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  • Hans Rieuwers
    The lily, the rose, and the lotus are traditional symbols for our deepest spiritual self, our only true and immortal self, our inner God. The imagery speaks
    Message 1 of 1 , Oct 29, 2004
      The lily, the rose, and the lotus are traditional
      symbols for our deepest spiritual self, our only true
      and immortal self, our inner God.

      The imagery speaks clearly. A seed falls into the
      dark, slimy, rotting earth. A plant rises up and one
      day produces a breathtakingly beautiful and dazzlingly
      pure white flower that is in such complete contrast to
      the environment the seed was planted in.

      This is not very flattering for us personally, but the
      idea is that we are the rotting earth and the flower
      is the potential Inner God in the heart. That's Lily
      Potter - Harry's mother.

      The divine flower in the heart has been symbolised in
      many other ways in stories through the centuries. For
      example a familiar one is the Philosopher's Stone. The
      legend about this stone is that it can produce the
      elixir of life and can turn all other metals into
      gold. Here the symbolism is clear too. The elixir of
      life obviously alludes to the property of the
      spiritual bud in the heart to give the bearer eternal
      life - if he uses the stone properly. Turning other
      metals into gold symbolises the same thing as the
      flower above, i.e. turning something worthless into
      something very beautiful. Gold is a very powerful
      symbol because we all know it doesn't oxidise and so
      doesn't tarnish. There is an additional meaning to
      gold, because advanced seekers on the path of
      liberation have told us that when the flower in the
      heart has opened up fully and its heavenly fragrance
      has spread throughout the body, the aura of the seeker
      takes on an exquisite golden radiance. This is
      especially so around the head, and this is where the
      legend of the aureole or halo began. We can see this
      depicted in medieval paintings.

      Jo uses the symbol of the Philosopher's Stone in quite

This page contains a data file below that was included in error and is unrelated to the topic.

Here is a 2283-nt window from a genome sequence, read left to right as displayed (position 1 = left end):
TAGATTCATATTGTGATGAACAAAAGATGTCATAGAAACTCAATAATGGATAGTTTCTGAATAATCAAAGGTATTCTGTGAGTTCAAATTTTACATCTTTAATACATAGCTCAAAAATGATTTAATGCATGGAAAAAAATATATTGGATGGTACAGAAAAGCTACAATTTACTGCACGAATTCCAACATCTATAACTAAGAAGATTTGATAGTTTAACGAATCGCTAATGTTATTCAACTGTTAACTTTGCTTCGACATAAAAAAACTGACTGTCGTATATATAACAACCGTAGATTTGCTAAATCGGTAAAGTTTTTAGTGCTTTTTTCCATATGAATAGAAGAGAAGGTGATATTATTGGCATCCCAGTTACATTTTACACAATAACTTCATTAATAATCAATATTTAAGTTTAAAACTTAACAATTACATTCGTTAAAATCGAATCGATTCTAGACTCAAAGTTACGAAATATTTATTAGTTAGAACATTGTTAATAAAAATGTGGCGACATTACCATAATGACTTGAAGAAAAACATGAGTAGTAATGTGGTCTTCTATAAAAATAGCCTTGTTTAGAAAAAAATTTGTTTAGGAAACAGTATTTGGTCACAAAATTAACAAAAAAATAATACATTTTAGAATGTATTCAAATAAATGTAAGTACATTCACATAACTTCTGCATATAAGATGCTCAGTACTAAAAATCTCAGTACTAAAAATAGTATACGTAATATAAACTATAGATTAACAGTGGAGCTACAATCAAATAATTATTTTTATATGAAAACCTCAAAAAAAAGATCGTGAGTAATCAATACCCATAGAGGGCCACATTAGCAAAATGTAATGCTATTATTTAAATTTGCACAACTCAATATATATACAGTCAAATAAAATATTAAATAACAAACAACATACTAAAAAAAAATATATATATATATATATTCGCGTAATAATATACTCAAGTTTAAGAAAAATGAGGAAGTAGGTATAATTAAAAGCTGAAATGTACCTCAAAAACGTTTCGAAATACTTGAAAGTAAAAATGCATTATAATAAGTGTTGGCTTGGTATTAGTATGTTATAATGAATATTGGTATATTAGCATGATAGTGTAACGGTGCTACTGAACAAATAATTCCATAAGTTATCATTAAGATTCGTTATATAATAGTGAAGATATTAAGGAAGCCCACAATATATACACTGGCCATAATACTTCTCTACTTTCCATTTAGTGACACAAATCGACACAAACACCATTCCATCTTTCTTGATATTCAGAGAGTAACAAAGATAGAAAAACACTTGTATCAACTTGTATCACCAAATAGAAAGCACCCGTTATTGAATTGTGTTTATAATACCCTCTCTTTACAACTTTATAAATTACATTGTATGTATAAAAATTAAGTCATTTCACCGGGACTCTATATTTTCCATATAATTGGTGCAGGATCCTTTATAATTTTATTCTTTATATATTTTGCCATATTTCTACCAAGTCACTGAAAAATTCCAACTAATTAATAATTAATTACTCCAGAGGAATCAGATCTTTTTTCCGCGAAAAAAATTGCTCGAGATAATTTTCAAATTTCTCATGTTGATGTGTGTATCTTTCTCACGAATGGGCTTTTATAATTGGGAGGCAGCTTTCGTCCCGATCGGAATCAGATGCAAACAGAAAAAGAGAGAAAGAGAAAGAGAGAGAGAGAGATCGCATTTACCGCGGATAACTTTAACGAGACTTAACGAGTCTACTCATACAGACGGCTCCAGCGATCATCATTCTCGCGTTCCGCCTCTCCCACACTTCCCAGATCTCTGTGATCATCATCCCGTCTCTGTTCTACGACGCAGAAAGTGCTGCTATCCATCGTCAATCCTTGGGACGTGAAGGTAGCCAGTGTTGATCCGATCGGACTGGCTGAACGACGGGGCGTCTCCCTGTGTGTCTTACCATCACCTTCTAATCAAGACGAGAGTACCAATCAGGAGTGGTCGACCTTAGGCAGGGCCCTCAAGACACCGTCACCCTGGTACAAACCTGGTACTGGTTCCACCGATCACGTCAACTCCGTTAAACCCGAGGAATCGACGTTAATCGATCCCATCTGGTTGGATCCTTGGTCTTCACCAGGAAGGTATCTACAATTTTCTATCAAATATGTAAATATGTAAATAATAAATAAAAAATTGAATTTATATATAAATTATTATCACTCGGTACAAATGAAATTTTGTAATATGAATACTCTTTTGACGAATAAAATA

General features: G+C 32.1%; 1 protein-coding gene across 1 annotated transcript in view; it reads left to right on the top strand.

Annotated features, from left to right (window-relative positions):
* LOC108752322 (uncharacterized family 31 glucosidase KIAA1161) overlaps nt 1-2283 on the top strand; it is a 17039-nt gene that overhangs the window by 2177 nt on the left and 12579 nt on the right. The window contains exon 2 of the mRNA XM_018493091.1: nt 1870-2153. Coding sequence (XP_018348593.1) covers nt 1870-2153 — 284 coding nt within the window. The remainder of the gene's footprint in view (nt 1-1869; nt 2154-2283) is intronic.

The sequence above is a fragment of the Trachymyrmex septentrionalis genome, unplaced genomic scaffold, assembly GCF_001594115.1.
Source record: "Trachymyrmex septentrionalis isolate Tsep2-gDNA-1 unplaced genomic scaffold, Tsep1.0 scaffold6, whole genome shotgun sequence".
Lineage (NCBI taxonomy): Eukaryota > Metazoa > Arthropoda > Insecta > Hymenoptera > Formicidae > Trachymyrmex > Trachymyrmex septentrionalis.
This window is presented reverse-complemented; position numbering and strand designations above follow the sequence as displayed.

a different way than the above, though. She uses it to
      make the very opposite point! She uses it as occult
      symbolism and the elixir of life here means life in
      the physical body, and gold means wealth on earth.
      This is quite an unexpected use of symbolism, but
      extremely effective.

      Another effective symbol for the immortal life in the
      heart is the seed. Thanks to Herbert for sending that
      lovely quote from Meister Eckhart: "The seed of God is
      in us. Now the seed of a pear tree grows into a pear
      tree; and a hazel seed grows into a hazel tree; a seed
      of God grows into God." What an effective symbol that
      is! We know that a seed is full of potential and that
      a small acorn can grow into a mighty oak which needs
      ten men to girth it.

      The seed is especially interesting in discussing Harry
      Potter, because we know that to create a plant, a seed
      has to die. Perhaps this is the message of why Lily
      sacrificed herself for Harry, symbolically speaking.
      The potential dies so the actuality can live. I have a
      gut feeling there's more to Lily and James' death than
      that, but that's all I can offer right now.

      If we compare Harry Potter to other stories we can see
      Lily represented in various ways. For example in
      Grimm's fairy tale, "Briar Rose", also known as
      "Sleeping beauty", we see another flower. Hidden
      behind impenetrable briars is a castle with a sleeping
      princess and a whole court, all asleep. If we can just
      accept that our self-centred life is the briars, we
      can awaken the "royal" life asleep in our heart.
      Royalty is another powerful symbol for the divine
      potential within. Many seekers have a suspicion that
      there's something special about them; that secretly
      they're royal. That is actually true, for the child
      asleep behind the briars of our temporary existence is
      a Prince or Princess: a child of the King of Creation.

      Another of Grimm's fairy tales, "The Glass Coffin", is
      similar to "Briar Rose". There the divine potential is
      a princess asleep in a glass coffin, and jars around
      her contain a miniature castle, servants, etc. When